‘One of the men particularly struck my attention; he was the living skeleton of a giant. He told me he had been a weaver and in prosperous times had earned from thirty or forty shillings per week; he had a wife and four children and had long maintained them in decency and comfort; work began to grow slack. He drew the fund he had placed in the savings-bank; he was soon exhausted, and work was slacker than ever. He began to sell his furniture. Before last Christmas everything had disappeared, including the Sunday clothes of himself, his wife, and children. Since that time he had been for seventeen weeks without work of any kind. When I offered him a shilling, he refused to receive it until I had given him my name and address, that he might repay it.’
A couple of letters to the Heywood Advertiser in the 1900s recalled the last of the handloom weavers in the town:
‘It is about 70 years ago since the last handloom was worked in Heywood, and the last man to shuttle a cop on this relic of the early days of cotton manufacture was the late Mr. Benjamin Taylor of Wham Bar. He was better known as Owd Ben Taylor o'th' Wham. The loony house was behind what is now known as Linden Lea, and just behind where the Wham Bar mill stood before being burned down. "Owd" Ben Taylor's likeness has been handed down to the public of Heywood. And should they wish to see him as he liked to be let them go down Manchester-street and look at the sign over the door of the Staff of Life public-house and they will get a good glimpse of "Owd" Ben. This information I have gathered from "Owd" Ben's son, Mr. David Taylor, who was 83 years old on the 1st of October, 1908, and who is now living with his son in Bury New Road, Heywood. I wish Mr. Taylor many happy returns of the day, for I believe he has many years before him yet. He appeared to me to be very healthy, and though his hearing is not quite so quick as formerly his memory is fairly good…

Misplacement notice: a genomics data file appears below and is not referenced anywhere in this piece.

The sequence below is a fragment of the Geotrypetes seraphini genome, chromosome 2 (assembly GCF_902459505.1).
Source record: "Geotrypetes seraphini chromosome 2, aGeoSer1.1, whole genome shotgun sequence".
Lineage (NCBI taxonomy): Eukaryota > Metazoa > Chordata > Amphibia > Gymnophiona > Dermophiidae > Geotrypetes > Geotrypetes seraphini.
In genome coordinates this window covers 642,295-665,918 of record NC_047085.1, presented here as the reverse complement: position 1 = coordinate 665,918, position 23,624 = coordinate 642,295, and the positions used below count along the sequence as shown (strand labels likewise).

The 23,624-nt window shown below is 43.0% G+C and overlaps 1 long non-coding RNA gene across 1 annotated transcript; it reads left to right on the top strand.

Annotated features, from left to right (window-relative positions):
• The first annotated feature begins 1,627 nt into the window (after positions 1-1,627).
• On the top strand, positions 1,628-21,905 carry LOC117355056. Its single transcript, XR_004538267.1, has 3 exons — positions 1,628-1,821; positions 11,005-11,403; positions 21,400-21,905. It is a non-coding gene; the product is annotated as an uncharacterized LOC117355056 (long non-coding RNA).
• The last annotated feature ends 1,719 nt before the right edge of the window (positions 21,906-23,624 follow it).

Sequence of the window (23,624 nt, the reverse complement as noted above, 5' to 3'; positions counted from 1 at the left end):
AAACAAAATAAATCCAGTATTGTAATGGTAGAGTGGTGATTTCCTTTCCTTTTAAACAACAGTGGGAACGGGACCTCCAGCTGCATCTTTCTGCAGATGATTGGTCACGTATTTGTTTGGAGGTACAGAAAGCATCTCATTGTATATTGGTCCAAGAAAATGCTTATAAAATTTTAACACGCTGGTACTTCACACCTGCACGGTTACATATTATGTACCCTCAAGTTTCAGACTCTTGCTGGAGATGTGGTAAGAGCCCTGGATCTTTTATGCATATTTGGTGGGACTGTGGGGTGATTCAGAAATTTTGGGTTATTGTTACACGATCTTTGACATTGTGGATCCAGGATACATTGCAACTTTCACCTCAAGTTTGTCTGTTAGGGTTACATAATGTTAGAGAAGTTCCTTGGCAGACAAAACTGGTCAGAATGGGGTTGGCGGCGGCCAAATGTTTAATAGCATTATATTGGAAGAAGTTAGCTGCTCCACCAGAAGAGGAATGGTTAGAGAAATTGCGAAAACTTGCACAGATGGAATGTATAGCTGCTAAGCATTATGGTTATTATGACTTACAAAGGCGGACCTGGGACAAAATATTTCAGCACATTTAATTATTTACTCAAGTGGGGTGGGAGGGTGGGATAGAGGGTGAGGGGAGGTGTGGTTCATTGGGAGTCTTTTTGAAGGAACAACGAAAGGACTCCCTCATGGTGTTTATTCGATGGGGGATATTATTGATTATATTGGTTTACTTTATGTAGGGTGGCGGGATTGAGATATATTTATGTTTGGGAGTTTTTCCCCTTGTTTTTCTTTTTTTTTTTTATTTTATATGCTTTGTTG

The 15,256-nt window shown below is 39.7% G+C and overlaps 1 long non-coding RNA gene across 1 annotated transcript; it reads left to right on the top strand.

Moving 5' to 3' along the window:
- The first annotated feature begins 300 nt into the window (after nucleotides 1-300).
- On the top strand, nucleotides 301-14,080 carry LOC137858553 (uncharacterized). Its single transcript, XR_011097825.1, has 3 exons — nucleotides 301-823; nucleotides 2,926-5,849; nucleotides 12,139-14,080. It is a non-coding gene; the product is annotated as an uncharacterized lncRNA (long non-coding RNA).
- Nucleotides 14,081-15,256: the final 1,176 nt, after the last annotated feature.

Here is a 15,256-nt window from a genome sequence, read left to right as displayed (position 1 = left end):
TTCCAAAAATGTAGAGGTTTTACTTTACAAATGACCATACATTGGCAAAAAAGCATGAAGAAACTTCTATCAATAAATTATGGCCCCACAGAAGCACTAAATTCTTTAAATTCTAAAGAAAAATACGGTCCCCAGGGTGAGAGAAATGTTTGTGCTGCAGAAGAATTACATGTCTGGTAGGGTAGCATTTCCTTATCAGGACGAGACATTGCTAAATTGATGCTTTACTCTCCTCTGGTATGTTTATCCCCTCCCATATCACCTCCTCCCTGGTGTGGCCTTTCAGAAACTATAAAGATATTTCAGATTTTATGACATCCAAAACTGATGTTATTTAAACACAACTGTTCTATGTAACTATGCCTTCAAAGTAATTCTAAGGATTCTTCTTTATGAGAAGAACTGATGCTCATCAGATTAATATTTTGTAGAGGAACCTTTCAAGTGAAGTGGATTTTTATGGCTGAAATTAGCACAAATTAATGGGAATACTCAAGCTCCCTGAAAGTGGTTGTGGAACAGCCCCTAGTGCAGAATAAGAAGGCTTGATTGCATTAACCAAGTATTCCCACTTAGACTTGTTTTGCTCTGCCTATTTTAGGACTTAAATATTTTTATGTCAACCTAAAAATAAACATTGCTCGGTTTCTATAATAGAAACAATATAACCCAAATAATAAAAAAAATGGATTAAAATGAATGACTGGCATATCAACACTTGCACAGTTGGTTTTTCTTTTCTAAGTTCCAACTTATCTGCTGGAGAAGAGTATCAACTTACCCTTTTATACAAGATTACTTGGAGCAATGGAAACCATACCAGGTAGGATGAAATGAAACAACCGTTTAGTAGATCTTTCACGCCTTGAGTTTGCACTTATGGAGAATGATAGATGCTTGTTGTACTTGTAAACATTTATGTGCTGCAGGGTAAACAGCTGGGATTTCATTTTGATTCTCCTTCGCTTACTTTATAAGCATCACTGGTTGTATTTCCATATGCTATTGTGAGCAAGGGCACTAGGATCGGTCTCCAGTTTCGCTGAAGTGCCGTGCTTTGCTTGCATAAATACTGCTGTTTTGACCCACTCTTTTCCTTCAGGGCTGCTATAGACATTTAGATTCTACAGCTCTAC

In the silk handloom industry I can only find one individual who is working at his trade: Mr. Fellows (76 years old), 12, Spring Gardens, Middleton. When I visited Mr. Fallows a few days ago he was busily engaged twisting another silk warp. Mr. Fallows said "he was the only one left who was working. A relative of his had been working alongside of him, but his loom was stopped for orders, and he did not think the loom would start again." Mr. Fallows is now working on his own account and is weaving silk mufflers and sells them to friends. Should any one of your readers wish to have a memento of one of our dying industries, Mr. Fallows will be pleased to sell them a good article.